2013 ABC Eagle Award for Construction Excellence
The Dr. Phillips Center for the Performing Arts in Orlando, Florida, aims to provide locals and visitors access to entertainment, convention space, and shopping in one metropolitan complex spanning over two blocks.
The $514 million center was designed by Santa Barbara, Calif.–based Barton Myers Associates (design architect), Dallas' HKS Architects (executive architect), and Baker Barrios Architects of Orlando (architect). The Dr. Phillips Center is a non-profit organization aiming to be a gathering place for artists, audiences, and students alike. Built on a nine-acre site, the building includes the 2,700-seat Walt Disney Theater, the 300-seat Alexis & Jim Pugh Theater, the Seneff Arts Plaza, the School of Arts, the DeVos Family Room, and several event rental spaces.
Orlando Mayor Buddy Dyer said in a press release that the center was "a vision to create a vibrant arts and culture scene to enliven our region's economic health and success."
KENPAT worked with Balfour-Beatty Construction on this important project and was assigned to provide framing, drywall, plaster, acoustical ceilings and acoustical panels for the center. In a facility of this level of sophistication, there is always a combination of standard work and specialty work. The DPAC was no exception. KENPAT’s work ranged from typical drywall and framing to highly specialized, sophisticated work.
Drywall and Framing
KENPAT also framed and drywalled a 120’ radius wave wall in the lobby. The surface of this finished wall required a great deal of precision because it would eventually be covered with small swatches of gold leaf over the entire surface.
In addition to the standard drywall work done in the restrooms, KENPAT also provided installation of special ceiling panels that were used throughout the center to mask the electrical and mechanical structures. For example, lighting fixtures in the restrooms are housed in panels installed by KENPAT. Special efforts were made throughout the center to dampen the effects of sound. For instance, in the women’s restroom, the cove ceiling included some additional work to absorb sound. KENPAT installed the entire inner panel of the ceiling suspended on 300 springs. This effectively deadened sound and vibration from activities above the restroom.
Acoustical Panel Installation
The panels were designed to precisely clip into the frames. The frames took a myriad of shapes and sizes and required KENPAT installers to sort through over 1,000 different sizes to match the correct size and pattern for each frame. The resultant effect is outstanding in not only providing an eye-appealing appearance, but also a sound-deadening effect on a lobby that has a considerable amount of “live” surfaces such as glass, metal and tile.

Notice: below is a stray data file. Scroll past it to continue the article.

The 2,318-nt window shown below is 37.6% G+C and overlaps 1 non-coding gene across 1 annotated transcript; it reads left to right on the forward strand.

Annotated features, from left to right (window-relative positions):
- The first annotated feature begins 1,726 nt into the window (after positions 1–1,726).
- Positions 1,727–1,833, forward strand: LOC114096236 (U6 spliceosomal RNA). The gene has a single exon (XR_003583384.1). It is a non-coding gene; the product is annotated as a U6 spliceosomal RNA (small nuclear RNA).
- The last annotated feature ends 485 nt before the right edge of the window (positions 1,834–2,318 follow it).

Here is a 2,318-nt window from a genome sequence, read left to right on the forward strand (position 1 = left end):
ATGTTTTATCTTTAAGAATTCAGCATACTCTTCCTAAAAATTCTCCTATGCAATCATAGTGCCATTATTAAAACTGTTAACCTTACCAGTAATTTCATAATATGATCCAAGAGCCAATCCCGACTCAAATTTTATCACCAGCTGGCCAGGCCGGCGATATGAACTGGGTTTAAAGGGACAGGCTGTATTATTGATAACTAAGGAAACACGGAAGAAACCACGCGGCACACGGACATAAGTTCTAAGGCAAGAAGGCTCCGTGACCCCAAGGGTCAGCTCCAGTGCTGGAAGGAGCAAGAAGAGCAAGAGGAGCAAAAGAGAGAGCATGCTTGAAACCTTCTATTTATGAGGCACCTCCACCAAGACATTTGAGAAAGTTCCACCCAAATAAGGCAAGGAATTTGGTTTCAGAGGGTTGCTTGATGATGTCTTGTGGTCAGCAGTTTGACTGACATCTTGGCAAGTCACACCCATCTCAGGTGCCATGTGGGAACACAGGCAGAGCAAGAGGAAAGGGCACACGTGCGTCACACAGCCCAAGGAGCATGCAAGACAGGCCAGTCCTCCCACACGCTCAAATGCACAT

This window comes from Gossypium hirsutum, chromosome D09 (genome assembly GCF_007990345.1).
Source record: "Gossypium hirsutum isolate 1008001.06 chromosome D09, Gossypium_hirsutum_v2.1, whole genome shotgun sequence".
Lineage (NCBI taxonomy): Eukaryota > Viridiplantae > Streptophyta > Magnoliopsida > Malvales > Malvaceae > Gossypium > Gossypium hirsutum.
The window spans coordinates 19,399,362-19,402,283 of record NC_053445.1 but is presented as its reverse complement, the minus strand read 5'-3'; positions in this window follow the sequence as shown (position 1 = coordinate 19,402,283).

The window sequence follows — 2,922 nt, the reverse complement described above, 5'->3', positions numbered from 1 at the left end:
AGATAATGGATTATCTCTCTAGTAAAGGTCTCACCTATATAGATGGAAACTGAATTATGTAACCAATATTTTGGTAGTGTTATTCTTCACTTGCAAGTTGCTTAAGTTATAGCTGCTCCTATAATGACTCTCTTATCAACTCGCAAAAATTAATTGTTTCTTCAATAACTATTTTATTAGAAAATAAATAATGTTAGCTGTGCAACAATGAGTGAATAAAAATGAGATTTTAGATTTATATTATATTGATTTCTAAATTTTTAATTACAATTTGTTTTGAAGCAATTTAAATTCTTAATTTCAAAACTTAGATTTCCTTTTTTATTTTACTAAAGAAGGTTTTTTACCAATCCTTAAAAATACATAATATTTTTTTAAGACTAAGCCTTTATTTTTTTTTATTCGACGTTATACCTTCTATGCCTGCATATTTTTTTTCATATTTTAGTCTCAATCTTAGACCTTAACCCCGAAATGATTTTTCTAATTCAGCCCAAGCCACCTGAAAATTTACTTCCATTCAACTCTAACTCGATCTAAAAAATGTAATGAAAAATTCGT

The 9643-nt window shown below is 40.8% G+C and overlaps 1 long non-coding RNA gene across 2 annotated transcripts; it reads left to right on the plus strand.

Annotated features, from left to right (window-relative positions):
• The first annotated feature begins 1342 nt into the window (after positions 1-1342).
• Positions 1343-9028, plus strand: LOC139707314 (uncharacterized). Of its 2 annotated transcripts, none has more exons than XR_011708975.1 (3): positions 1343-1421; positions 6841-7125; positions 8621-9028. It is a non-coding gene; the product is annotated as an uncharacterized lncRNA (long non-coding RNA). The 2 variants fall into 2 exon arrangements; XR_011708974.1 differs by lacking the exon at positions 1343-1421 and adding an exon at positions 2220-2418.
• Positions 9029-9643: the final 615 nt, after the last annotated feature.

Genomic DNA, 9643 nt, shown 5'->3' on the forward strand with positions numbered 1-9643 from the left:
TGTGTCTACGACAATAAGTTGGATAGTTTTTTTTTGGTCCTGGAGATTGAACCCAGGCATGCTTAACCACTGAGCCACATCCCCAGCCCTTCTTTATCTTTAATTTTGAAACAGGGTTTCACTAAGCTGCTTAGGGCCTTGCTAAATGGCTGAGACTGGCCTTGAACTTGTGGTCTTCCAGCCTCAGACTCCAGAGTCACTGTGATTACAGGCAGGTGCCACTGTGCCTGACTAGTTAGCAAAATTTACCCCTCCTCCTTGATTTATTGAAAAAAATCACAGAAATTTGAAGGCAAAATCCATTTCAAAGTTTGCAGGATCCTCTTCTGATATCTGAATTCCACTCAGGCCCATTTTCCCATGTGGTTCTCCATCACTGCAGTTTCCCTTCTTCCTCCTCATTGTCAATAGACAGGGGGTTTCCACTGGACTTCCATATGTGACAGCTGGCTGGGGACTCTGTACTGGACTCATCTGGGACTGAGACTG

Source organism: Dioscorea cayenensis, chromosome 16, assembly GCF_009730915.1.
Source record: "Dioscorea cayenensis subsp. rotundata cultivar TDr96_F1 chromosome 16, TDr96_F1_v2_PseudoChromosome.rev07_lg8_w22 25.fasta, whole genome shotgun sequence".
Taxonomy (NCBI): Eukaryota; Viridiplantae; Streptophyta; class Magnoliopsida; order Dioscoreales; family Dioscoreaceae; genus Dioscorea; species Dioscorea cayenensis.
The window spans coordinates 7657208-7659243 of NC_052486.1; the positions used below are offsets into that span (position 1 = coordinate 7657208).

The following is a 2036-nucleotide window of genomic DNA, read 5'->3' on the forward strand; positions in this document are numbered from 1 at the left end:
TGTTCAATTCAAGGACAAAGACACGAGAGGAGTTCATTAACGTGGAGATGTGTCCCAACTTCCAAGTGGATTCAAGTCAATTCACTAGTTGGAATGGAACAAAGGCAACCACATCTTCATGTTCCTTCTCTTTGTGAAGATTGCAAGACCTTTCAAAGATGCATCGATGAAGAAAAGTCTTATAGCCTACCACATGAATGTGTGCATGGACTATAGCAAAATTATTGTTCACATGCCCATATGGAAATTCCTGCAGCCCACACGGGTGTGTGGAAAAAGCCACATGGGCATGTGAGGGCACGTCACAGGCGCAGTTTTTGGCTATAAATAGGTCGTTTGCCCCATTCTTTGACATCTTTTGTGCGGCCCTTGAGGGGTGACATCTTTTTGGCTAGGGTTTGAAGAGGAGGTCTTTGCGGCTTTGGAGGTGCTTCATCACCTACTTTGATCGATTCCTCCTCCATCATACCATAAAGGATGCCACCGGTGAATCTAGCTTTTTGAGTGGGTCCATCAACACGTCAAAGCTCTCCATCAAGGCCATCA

Perhaps the crowning piece of KENPAT’s work on the DPAC can be seen in the Disney Theatre. Literally, KENPAT work runs from top to bottom in this beautiful, acoustically excellent facility. The theatre is topped with a domed ceiling that was constructed by KENPAT. Starting with the framing, KENPAT installers custom-shaped each of the rounded frames that support the ceiling. Once the framing was in place, KENPAT technicians plastered the underside of the dome that can be seen from the theatre.
Integral to achieving the acoustical results desired was the installation of acoustic wall panels on all sides of the theatre. KENPAT worked to install these panels ensuring that all the seams matched precisely both vertically and horizontally to achieve both an ear-pleasing and an eye-pleasing effect. These panels line the walls of the theatre and can be clearly seen from any location.
Finally, KENPAT fitted and installed the panels that cover the AC vents in the theatre. Special perforated vent pipes were used that allow a continuous flow of air throughout the length of the pipe. The covers installed by KENPAT were custom-cut to fit the varying angles caused by the differing locations of the pipes.
While Orlando can certainly be proud of this new performing arts center, it can easily be said that it would not be the same had it not been for the work of KENPAT installers and technicians. Amazingly, over the entire construction time period, a maximum of only 45 KENPAT workers were on site at any one time. Truly, this building is a monument to their skill and KENPAT’s quality of work.